For instance, suppose that you’ve determined that over the past five years, a particular stock’s price/earnings ratio has ranged between a low of 15 and a high of 50. Value investors would consider the stock a buy candidate if its current P/E is around 20 or less. Once purchased, they would hold the stock until its P/E moved into the 40 to 50 range when they’d consider selling. The only reason they’d sell sooner is if the company’s long-term fundamental outlook significantly worsened. 

Big Charts for Historical P/Es 
You can see a chart of historical P/E ratios going back to 1986 on Big Charts (www.bigcharts.com). Enter a ticker symbol or company name into the data box near the top of the screen, and then click the middle button labeled “Interactive Charting.”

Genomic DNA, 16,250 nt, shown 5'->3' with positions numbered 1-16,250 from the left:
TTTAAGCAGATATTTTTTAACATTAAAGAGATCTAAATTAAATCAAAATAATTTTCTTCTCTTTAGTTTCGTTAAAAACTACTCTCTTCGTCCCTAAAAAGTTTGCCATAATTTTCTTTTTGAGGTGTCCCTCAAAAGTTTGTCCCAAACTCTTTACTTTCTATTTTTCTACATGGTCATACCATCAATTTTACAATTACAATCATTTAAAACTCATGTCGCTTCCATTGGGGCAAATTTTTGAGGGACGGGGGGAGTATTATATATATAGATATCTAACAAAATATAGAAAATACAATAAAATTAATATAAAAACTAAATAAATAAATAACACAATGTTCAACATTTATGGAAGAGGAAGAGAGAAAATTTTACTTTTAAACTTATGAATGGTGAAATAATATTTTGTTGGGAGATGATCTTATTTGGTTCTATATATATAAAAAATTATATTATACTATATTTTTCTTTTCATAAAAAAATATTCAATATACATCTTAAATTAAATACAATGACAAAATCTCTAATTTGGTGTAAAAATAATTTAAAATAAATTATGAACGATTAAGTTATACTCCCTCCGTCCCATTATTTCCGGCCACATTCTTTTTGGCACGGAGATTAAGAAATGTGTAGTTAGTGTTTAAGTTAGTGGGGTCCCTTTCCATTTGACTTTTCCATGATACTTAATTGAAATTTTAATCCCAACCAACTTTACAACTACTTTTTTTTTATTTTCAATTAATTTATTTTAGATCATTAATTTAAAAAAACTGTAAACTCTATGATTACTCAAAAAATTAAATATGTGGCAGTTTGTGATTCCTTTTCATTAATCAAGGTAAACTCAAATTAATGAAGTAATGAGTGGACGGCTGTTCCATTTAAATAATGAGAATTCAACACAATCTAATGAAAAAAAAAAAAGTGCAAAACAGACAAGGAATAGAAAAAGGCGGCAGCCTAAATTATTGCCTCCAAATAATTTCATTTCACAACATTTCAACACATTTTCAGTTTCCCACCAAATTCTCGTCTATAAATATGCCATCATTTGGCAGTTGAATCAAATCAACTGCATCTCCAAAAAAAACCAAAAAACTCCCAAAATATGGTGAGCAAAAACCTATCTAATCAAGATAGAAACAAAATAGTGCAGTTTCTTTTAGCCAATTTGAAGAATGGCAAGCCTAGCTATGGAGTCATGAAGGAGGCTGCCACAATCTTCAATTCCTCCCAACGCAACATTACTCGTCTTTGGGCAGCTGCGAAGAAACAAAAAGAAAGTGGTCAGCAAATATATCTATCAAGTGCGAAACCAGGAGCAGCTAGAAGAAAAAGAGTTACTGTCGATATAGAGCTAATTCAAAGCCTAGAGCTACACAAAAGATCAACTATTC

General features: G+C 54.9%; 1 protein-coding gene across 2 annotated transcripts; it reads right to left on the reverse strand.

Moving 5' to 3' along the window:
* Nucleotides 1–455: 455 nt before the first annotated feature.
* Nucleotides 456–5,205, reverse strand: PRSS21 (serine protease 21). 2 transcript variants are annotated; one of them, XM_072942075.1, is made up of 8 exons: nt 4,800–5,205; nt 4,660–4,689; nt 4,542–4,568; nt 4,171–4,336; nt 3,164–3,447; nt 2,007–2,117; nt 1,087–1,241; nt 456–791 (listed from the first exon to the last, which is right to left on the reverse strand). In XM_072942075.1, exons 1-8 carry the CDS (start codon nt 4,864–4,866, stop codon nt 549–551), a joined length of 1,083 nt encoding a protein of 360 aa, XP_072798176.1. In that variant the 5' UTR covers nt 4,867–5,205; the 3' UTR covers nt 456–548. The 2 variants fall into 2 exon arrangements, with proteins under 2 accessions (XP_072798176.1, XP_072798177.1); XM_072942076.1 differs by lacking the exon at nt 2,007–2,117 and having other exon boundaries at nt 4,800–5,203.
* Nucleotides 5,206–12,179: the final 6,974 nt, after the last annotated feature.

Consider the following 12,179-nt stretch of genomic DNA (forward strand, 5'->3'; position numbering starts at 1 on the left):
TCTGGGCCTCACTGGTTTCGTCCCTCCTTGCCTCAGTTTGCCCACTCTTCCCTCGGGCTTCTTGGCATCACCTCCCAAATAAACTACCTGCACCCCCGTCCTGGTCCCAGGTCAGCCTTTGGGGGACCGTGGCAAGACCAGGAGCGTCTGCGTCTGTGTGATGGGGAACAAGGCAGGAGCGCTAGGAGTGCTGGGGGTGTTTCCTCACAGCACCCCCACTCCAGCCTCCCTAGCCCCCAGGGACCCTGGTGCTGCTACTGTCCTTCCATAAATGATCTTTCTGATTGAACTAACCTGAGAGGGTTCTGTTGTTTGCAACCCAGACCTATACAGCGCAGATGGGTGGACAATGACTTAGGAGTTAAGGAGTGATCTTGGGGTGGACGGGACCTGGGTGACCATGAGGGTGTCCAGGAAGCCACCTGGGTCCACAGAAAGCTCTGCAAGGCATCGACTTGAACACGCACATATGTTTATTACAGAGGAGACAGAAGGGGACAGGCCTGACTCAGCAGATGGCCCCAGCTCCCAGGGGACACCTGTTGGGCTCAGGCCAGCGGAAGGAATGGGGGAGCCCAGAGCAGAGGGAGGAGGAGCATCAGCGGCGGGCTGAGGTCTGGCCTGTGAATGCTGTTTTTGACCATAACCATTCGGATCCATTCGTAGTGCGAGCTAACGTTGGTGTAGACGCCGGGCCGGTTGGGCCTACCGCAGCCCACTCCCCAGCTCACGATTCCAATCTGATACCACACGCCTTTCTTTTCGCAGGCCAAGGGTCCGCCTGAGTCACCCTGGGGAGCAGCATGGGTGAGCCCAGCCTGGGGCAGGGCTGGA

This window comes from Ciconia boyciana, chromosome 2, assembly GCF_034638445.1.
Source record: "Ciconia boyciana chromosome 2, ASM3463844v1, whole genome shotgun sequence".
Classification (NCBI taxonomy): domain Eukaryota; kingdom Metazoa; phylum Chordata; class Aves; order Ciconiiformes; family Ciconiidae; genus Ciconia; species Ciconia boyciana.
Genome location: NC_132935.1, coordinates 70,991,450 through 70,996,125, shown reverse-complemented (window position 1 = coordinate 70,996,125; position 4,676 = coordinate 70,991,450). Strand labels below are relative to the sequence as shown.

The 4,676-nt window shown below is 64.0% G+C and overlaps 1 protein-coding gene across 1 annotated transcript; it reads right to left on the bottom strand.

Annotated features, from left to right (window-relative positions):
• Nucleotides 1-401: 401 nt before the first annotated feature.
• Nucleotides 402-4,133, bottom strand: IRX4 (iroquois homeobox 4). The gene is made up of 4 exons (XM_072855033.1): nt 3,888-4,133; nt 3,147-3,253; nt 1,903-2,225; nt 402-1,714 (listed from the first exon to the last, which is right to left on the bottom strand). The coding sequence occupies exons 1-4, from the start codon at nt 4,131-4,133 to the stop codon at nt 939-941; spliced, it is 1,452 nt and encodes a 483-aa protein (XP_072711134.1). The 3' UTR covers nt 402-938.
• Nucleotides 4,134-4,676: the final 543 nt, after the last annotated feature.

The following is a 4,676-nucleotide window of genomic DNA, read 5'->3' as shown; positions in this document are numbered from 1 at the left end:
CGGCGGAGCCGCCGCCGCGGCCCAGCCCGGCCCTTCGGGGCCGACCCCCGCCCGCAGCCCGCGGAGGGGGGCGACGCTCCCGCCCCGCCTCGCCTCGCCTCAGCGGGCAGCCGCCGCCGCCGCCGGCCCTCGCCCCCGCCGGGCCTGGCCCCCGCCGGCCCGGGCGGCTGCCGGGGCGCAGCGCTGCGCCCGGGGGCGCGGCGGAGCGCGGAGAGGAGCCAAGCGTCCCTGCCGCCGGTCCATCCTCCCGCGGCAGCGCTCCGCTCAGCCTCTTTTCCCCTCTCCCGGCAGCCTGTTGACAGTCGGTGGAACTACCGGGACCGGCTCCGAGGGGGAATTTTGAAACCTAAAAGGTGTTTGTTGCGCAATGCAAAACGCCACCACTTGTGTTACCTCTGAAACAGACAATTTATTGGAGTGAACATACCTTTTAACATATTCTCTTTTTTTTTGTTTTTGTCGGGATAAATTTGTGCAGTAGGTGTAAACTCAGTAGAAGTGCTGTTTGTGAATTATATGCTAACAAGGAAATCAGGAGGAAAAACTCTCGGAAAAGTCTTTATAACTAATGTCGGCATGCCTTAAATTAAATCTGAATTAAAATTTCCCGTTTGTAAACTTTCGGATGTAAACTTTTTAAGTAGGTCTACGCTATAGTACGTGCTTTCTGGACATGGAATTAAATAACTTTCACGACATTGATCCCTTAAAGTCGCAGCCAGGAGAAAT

When you see the charting screen, select “All Data” in the timeframe dropdown window, and select P/E Ratio in one of the “Lower Indicator” dropdown windows. I’ve found that it’s easier to read the numbers on the P/E ratio chart if you select “Big,” the largest size available, in the Chart Size dropdown menu at the bottom of the parameter selection menu. You should see the historical P/E chart below the main price chart after you click Draw Chart.

When I looked up Microsoft, I saw that it had traded as low as 15 in the late 1980s, and as high as 75 in recent years. Its current P/E, around 40, is more or less in the middle of the range. By the way, if I’m looking at a tech stock, I usually ignore the 1998/1999 high readings, because the market probably won’t sustain those valuation levels again for quite some time.

Morningstar Shows More Info